This isn’t a traditional Strikerless post, as in that it is a story. A brilliant story I might add. It is also someone else’s work, namely an author operating under the pseudonym of Vic Flange, so I do not want to take credit for something I have not written. The story was written back in 2005 and posted on the TheDugout community forums. With TheDugout dying a slow death, I would hate to see this story lost in the annals of internet history, as it is truly the best (and most disturbing) piece of Football Manager fiction I have ever read. I hope you enjoy the story as much as I do, as I will be posting regular updates every week.
The football song (or chant, as it is known by some with less than angelic voices) is an integral part of the modern game. Mass singing of popular ditties hit the big time in the 1960s when mop-topped scousers swayed rhythmically on the Kop during half-time mass singalongs of Beatles offerings. However, as the Beat-less moved on into the realms of pseudo-psychedelia, the Kop-tops finally latched onto the moribund “You’ll never walk alone” as the anthem of their team. The song went on to spawn a thousand variations at grounds across the world, including the inevitable “you’ll never work/walk/wank again” versions.
Not all football songs were as emotive; some were just plain monotonous chants. Millwall fans incessantly drone “No one likes us, we don’t care”, which raises the question why, if they really don’t care, they harp on about it endlessly! Portsmouth fans mimic the Pompei Chimes in a parrot-like fashion. Leeds fans ensure you remember who they are with their extremely irritating “We are Leeds, We are Leeds, We are Leeds, etc.”, and fans of Arsenal pucker up and sing out about their less than savoury love of small boys in tight shorts.
However, there is one football song that truly tugs at the heartstrings; that brings a lump to throat and a tear to the eye of even the most hardened hard-man from hard city. The tune it is set to comes from a mysterious and distant age, and carries with it a haunting sense of foreboding. As if that is not enough, the words – the modern words, that is, used in a football sense – tell a tragic tale of despair and loss; the misery, pain and struggle required to create the foundations upon which men can rebuild their broken lives; a dirge to the human qualities long since forgotten or abandoned in an increasingly materialistic world.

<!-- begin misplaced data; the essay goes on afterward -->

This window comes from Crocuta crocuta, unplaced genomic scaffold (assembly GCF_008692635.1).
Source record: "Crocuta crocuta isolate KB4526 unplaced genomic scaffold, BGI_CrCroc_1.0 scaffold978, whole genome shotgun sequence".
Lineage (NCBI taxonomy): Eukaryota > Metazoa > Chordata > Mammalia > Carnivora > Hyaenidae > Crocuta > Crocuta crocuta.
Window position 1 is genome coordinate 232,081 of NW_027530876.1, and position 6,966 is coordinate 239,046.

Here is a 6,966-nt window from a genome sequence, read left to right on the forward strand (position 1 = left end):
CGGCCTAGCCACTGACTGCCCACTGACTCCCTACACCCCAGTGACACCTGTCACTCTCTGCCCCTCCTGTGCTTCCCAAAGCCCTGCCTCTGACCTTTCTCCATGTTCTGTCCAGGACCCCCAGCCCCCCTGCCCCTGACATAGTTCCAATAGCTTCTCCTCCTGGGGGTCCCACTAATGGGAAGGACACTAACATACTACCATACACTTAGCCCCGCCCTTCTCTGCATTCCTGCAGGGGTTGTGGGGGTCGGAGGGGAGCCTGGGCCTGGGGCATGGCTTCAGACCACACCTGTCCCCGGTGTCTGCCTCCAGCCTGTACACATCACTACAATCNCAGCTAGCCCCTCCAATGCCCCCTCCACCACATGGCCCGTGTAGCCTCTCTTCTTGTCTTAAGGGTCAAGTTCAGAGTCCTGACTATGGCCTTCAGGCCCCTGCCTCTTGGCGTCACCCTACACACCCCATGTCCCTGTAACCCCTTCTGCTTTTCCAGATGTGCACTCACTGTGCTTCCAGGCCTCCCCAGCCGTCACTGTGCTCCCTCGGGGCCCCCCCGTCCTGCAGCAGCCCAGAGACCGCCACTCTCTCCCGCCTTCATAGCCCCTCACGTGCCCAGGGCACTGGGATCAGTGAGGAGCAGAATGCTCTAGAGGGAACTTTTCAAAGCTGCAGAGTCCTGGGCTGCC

Even in translation from the Serbian mother tongue, the tale that is told fills the coldest heart with woe, as the singers intone: “Come sister, shave off that beard and put on your cardboard shoes, our friends and family are dead, our country ruined. Take a bite of the turnip and a drink of turps, my heart is as empty as the Deterlinari stadium”. The song goes on to describe how a weary few, battered and bruised but not defeated in spirit, take turns on the sister, and breed a superior bunch of men who then take back their heritage, restoring their culture and national pride. The final line of the song, however, hides a dark secret. The sister who begat the warrior men had a club foot, and forever the Novi Sad football team, the fruit of her loins who play at the aforementioned Deterlinari stadium, will subsequently be crap, and will serve as a reminder of the black days the region once went through.
I know all about this song because I have heard the maudlin bastards singing it in the run up to the pre-season friendlies, week in and week out. Christ alone knows what joyous variations we’ll be hearing as the season proper starts.
NB. As I said before, this is not my own work. It is Vic Flange’s. The original work can be found on TheDugout, right here. TheDugout is dying, so I’m rescuing the story and giving it the attention it deserves.
Guus · January 25, 2019 at 11:56 am
I’ve translated 3 of the 4 editions Vic wrote: this one, the one in India and Ural: a shower of bastards (i.m.o. the last one is the very very best and most dirty piece I’ve ever read!).
I will look it up and send you some copies in the near future.
Guido · January 25, 2019 at 12:28 pm
Gladly. I can’t find them all on Web Archive.